|Nov30-09, 06:45 PM||#1|
1. The problem statement, all variables and given/known data
find k for the function so it is continuous and differentiable.
3. The attempt at a solution
k(x-1)=0 for x=1
k = 0/0?
How do I know if the function is differentiable?
|Nov30-09, 06:51 PM||#2|
Work on making it differentiable at x = 1 first - if you can, then you know it will be continuous there. (what are the left / right-hand derivatives)
|Nov30-09, 09:45 PM||#3|
Actually, that function is continuous for any value of k. The only point you have to worry about, both for continuity and differentiability, is the point x=1. You can explicitly show that the function is continuous at 1 by computing the limit of f as x approaches 1 and show that it equals f(1). You'll see it doesn't matter what k is for continuity.
To worry about differentiability, all you need to check is that the slope of the function k(x-1) at x=1 matches up with the slope of x2-1 at x=1. Remember that for a function to be differentiable at a point, the limit of the difference quotient at that point must exist. By checking that the slopes match up, you are checking that the left and right handed limits of the difference quotient equal each other (i.e., checking that the limit exists). The function is differentiable everywhere else since it is defined there by polynomials.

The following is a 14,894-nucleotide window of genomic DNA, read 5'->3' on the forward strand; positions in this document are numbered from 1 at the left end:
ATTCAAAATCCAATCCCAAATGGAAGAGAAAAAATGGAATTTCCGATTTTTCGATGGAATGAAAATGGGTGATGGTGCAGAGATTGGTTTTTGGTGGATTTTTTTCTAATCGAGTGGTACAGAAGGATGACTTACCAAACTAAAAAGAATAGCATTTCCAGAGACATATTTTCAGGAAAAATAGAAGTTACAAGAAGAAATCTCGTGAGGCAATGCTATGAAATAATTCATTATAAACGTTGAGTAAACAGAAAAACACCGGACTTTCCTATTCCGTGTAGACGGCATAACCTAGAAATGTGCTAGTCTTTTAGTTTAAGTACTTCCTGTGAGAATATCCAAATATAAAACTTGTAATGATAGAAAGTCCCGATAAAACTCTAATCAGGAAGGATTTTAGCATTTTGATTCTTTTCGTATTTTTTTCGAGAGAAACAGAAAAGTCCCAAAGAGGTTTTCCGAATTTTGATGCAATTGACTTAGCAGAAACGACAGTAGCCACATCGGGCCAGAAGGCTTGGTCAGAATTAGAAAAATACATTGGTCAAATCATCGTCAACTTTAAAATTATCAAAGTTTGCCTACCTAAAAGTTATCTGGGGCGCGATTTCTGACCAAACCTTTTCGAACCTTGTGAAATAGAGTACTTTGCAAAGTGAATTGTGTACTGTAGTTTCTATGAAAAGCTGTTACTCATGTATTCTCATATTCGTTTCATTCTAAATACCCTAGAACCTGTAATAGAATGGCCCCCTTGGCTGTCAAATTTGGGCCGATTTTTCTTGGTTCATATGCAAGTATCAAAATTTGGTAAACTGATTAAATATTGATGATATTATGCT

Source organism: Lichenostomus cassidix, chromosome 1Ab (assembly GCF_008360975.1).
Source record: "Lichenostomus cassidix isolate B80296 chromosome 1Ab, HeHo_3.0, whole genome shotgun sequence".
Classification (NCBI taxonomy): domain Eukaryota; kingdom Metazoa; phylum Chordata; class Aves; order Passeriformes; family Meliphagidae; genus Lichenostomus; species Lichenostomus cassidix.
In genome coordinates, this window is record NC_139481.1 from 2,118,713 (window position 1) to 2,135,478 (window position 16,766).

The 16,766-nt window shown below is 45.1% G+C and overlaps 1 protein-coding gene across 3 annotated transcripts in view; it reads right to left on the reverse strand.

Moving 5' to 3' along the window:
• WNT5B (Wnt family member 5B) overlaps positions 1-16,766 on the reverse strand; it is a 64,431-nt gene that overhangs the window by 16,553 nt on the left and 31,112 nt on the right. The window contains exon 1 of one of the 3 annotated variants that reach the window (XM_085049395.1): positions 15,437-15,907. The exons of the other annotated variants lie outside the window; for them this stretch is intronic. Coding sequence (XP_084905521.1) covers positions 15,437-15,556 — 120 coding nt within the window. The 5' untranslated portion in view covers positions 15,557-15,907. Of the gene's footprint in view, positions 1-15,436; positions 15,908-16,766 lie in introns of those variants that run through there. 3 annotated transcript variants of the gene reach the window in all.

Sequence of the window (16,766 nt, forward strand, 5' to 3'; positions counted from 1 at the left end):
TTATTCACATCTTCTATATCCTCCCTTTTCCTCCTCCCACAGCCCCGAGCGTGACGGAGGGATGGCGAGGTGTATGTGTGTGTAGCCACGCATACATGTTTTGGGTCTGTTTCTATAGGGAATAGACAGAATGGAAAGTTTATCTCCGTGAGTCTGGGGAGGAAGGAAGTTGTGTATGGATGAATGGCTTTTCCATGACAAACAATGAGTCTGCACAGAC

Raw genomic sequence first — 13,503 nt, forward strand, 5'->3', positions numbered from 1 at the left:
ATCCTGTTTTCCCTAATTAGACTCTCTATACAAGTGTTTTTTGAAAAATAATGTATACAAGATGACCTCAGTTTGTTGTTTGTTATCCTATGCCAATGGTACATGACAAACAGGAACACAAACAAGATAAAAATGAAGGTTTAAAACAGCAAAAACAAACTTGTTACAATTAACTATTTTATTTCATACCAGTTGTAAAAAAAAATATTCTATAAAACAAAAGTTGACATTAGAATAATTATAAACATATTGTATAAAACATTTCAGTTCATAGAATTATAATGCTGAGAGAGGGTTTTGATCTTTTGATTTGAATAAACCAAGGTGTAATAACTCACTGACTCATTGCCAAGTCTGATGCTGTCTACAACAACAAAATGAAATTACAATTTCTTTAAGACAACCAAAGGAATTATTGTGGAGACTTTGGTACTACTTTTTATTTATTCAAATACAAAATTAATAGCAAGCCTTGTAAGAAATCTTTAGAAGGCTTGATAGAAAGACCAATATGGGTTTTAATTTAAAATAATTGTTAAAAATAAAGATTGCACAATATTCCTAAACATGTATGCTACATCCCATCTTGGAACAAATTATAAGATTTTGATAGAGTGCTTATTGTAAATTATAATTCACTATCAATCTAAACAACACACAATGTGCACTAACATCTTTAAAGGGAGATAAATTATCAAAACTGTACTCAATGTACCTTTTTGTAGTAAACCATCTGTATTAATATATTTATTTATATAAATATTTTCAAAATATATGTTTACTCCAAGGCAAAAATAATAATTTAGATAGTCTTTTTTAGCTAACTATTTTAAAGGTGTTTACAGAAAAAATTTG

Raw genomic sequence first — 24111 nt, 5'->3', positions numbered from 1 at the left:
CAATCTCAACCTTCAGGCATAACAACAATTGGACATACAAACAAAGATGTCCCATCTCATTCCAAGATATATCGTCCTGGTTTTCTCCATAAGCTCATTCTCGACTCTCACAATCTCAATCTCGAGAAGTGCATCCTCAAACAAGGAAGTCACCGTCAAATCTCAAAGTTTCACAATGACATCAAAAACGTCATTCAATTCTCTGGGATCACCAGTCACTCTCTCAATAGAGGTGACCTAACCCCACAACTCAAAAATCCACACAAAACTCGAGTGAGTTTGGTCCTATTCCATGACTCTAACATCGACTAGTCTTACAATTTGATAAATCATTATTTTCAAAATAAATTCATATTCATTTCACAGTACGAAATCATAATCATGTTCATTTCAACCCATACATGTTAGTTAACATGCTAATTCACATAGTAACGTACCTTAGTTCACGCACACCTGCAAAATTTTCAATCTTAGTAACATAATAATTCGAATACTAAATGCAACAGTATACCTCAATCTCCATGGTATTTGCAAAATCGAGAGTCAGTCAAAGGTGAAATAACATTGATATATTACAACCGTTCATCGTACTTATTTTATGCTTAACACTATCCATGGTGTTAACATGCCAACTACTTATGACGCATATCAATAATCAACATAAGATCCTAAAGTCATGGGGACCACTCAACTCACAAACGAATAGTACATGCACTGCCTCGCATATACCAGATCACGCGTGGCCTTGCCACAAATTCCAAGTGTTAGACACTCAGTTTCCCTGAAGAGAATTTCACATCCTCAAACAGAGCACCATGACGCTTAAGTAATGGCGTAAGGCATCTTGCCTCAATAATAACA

|Dec1-09, 10:45 AM||#4|
f(x) = x^2-1
f'(1) = 2(1) = 2
f(x) = k(x-1)
f'(1) = k = 2
Therefore k=2 and is differentiable at this point now, correct?
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